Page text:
A vastly improved Ireland finished their Guinness Six Nations campaign on a high with a comprehensive win over England in Dublin.
Facing the prospect of a fifth successive loss to Eddie Jones' side, Ireland took the game to the visitors and thoroughly outplayed the defending champions.
Early losses in the tournament meant that neither side had any silverware to play for but, for the first time in five games, Ireland produced the 80-minute performance that coach Andy Farrell had pined for.
Keith Earls and Jack Conan scored tries in the first half and the superb Johnny Sexton kicked 22 points off the tee.
The result left Ireland in second place of the table ahead of Wales’ visit to Paris this evening and the outstanding France-Scotland game, which will be played on Friday night.
The only negative was a red card for Bundee Aki, with the centre sent off for the second time in his Ireland career for a high tackle on Billy Vunipola in the 64th minute.
Mindful that fast starts by England in recent games had left Ireland playing catch-up from early on, it was a victory in itself that the visitors were restricted to just an eighth-minute Owen Farrell penalty, after an infringement at the lineout, to show for their dominance.
It looked ominous for Ireland when Maro Itjoe was held up over the line following a lineout maul but Ireland won a free kick from the subsequent scrum to edge another small battle.
Ireland worked their way upfield and earned a penalty in front of the posts after man of the match Robbie Henshaw chased Sexton's Garryowen and England, who withdrew full-back Max Malins before kick-off, sealed off the ruck.
The hosts lost Dave Kilcoyne to a head injury in the 20th minute but soon struck for their first try of the afternoon.
Mike Catt’s attack had come in for much criticism over the course of the tournament, but this was a strike play out of the top drawer.
Rob Herring threw over the top where Conan outjumped Tom Curry and tapped down for Earls, who had come in off his wing.
The Munster man made for the posts but then sidestepped back outside Jonny May before winning the race to the line for his 34th Ireland try, which Sexton converted.
Farrell and Sexton swapped penalties just before the half-hour mark; Ireland’s won via a brilliant intervention by the outstanding Tadhg Beirne.
Henshaw was lording it in midfield, where he faced late replacement Ollie Lawrence, Tadhg Furlong had the upper hand in the front row, with Mako Vunipola and Luke Cowan-Dickie being replaced by Ellis Genge and Jamie George at half-time.
Andy Farrell’s men began to feed off all the little wins and were easily matching their opponents for work-rate and attitude.
The second try came after a number of phases with CJ Stander, making his last Ireland appearance, Furlong, Sexton and Keenan, the full-back out-jumping Elliot Daly to win a high ball, all involved.
The Irish captain looked hurt but was bringing the ball to the gain line time and time again and taking defenders with him.
That eventually opened up a gap for Conan, who spotted the line and stretched for his seventh in 20 games, Sexton again landed the extras and Ireland had a healthy 20-6 lead to defend in the second half.
England tried to establish a foothold but indiscipline at the lineout and set-piece, as well as aimless kicking by Farrell and George Ford only encouraged the home side, who needed just 11 minutes to extend their lead.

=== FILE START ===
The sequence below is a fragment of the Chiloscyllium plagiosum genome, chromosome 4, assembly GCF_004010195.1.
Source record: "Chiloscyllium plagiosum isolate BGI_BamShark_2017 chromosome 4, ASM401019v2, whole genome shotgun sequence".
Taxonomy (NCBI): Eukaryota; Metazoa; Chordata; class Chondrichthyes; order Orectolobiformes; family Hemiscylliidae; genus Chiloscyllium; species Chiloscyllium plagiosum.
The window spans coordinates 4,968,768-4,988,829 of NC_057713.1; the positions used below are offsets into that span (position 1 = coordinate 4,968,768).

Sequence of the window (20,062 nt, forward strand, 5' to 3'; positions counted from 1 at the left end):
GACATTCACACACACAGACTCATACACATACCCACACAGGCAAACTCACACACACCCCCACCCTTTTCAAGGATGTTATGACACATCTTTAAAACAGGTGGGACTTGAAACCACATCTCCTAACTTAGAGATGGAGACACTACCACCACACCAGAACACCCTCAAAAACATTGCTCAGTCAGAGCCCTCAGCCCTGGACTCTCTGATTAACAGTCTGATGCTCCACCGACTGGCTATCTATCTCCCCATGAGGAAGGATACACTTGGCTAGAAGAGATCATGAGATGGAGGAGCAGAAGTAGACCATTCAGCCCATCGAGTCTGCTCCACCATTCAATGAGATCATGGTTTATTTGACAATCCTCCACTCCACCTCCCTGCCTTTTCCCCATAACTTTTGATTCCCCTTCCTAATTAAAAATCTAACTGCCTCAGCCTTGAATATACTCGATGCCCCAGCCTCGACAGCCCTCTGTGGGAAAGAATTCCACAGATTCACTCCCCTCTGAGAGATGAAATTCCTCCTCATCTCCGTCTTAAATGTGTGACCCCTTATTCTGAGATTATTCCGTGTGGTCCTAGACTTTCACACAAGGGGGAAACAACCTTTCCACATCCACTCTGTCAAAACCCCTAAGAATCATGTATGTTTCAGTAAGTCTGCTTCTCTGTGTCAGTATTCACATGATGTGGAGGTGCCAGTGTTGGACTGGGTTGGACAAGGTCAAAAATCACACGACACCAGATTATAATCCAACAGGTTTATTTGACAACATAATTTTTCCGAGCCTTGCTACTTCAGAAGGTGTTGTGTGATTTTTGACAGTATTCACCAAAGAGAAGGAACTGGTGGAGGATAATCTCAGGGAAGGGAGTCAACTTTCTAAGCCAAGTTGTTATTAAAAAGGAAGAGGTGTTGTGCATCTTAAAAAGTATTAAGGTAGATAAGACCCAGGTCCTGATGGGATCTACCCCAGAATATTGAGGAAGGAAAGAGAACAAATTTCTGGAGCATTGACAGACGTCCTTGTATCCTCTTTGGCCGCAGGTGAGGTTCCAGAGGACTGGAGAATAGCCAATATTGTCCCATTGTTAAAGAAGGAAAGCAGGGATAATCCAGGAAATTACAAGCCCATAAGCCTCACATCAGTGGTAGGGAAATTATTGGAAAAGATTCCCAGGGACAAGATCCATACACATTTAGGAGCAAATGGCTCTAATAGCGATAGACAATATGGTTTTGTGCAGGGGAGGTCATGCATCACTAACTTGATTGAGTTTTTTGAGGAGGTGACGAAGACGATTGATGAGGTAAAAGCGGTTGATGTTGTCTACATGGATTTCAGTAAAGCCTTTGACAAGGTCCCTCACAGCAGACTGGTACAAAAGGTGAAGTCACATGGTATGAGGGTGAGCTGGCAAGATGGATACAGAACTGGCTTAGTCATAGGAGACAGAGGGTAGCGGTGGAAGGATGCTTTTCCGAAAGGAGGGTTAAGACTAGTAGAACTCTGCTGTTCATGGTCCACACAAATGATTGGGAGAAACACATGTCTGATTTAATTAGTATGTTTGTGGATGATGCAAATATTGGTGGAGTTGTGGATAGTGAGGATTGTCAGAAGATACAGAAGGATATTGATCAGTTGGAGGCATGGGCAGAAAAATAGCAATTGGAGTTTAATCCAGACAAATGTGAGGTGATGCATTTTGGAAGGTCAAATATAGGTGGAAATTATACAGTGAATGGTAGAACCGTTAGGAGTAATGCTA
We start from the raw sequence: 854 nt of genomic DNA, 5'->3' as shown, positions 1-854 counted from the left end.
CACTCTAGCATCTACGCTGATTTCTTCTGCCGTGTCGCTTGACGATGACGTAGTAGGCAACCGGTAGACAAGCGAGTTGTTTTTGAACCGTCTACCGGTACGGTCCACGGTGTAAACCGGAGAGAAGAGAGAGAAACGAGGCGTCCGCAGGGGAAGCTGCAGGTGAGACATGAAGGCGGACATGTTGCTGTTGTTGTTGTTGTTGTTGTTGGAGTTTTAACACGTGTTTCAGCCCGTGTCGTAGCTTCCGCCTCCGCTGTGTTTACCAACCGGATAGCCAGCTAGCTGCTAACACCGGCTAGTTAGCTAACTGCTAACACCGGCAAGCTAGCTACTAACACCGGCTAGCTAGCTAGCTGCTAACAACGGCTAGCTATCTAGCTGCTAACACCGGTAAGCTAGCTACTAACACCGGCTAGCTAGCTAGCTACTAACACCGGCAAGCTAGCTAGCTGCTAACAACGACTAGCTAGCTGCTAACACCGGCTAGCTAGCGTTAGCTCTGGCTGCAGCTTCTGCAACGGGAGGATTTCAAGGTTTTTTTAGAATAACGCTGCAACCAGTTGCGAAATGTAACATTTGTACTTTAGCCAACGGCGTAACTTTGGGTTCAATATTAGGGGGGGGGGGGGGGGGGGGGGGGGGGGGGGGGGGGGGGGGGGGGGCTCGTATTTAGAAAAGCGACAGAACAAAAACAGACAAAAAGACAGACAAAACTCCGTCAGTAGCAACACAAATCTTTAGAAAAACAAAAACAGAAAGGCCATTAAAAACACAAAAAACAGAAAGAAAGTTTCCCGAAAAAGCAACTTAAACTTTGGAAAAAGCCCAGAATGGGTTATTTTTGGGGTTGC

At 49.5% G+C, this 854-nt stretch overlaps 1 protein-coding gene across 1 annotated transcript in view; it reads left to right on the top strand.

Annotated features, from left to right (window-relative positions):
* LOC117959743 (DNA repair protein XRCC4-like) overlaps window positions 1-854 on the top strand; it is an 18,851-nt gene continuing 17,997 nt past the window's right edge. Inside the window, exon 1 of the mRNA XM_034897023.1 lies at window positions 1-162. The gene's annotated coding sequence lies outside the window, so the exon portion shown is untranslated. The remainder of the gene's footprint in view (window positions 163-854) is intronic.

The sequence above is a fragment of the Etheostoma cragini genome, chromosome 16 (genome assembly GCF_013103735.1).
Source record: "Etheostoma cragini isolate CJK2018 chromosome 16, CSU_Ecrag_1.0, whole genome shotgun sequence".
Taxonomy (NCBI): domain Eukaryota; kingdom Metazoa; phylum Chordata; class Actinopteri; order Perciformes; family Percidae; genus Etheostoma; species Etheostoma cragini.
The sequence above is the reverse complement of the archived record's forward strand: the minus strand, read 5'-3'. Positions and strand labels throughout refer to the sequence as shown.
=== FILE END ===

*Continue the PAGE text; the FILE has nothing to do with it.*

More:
Having weathered the mild gale that was all England could muster, Iain Henderson led the charge, breaking a tackle on the 22 and only a Cian Healy knock on denied Earls what would have been a stunning second score, touching down in the corner following a Sexton kick.
However, referee Mathieu Raynal called play back and Sexton knocked over his third penalty of the day and Ireland had a 17-point lead.
They somehow managed to blow a 14-point lead against Scotland last week so history was never going to repeat itself with the Red Rose looking a beaten docket with a full 20 minutes to go.
England opted for a scrum after a free kick, and the Irish pack pushed them off the ball and Sexton had the easiest of tasks to extend the lead to 20.
Aki then became the first Ireland player to be sent off twice in his career. The centre walked after making contact with the chin of Vunipola, who had to be removed for a HIA.
"I have a direct contact to the head with force...I cannot mitigate down the sanction," said Raynal by way of explanation.
Ireland could have no complaints and they suffered a second red card of the tournament following Peter O’Mahony’s dismissal against Wales in the first game.
England kicked the penalty to the corner and Ben Youngs found space to run in from the subsequent maul, Ford, however, was off target with the kick.
More English indiscipline allowed Sexton to add two more penalties for a perfect return of eight from eight.
May ran in a late consolation try to add some gloss to the scoreline but it didn’t take anything away from Ireland’s completely dominant showing.
The only pity was that there wasn't a crowd there to see it.
Ireland: Hugo Keenan, Keith Earls, Robbie Henshaw, Bundee Aki, Jacob Stockdale, Johnny Sexton (capt), Conor Murray; Dave Kilcoyne, Rob Herring, Tadhg Furlong, Iain Henderson, Tadhg Beirne, CJ Stander, Josh van der Flier, Jack Conan.
Replacements: Ronán Kelleher, Cian Healy, Andrew Porter, Ryan Baird, Peter O'Mahony, Jamison Gibson-Park, Ross Byrne, Jordan Larmour.
England: Elliot Daly, Anthony Watson, Ollie Lawrence, Owen Farrell, Jonny May, George Ford, Ben Youngs; Mako Vunipola, Luke Cowan-Dickie, Kyle Sinckler, Maro Itoje, Charlie Ewels, Mark Wilson, Tom Curry, Billy Vunipola
Replacements: Jamie George, Ellis Genge, Will Stuart, Jonny Hill, Ben Earl, George Martin, Dan Robson, Joe Marchant.
Referee: Mathieu Raynal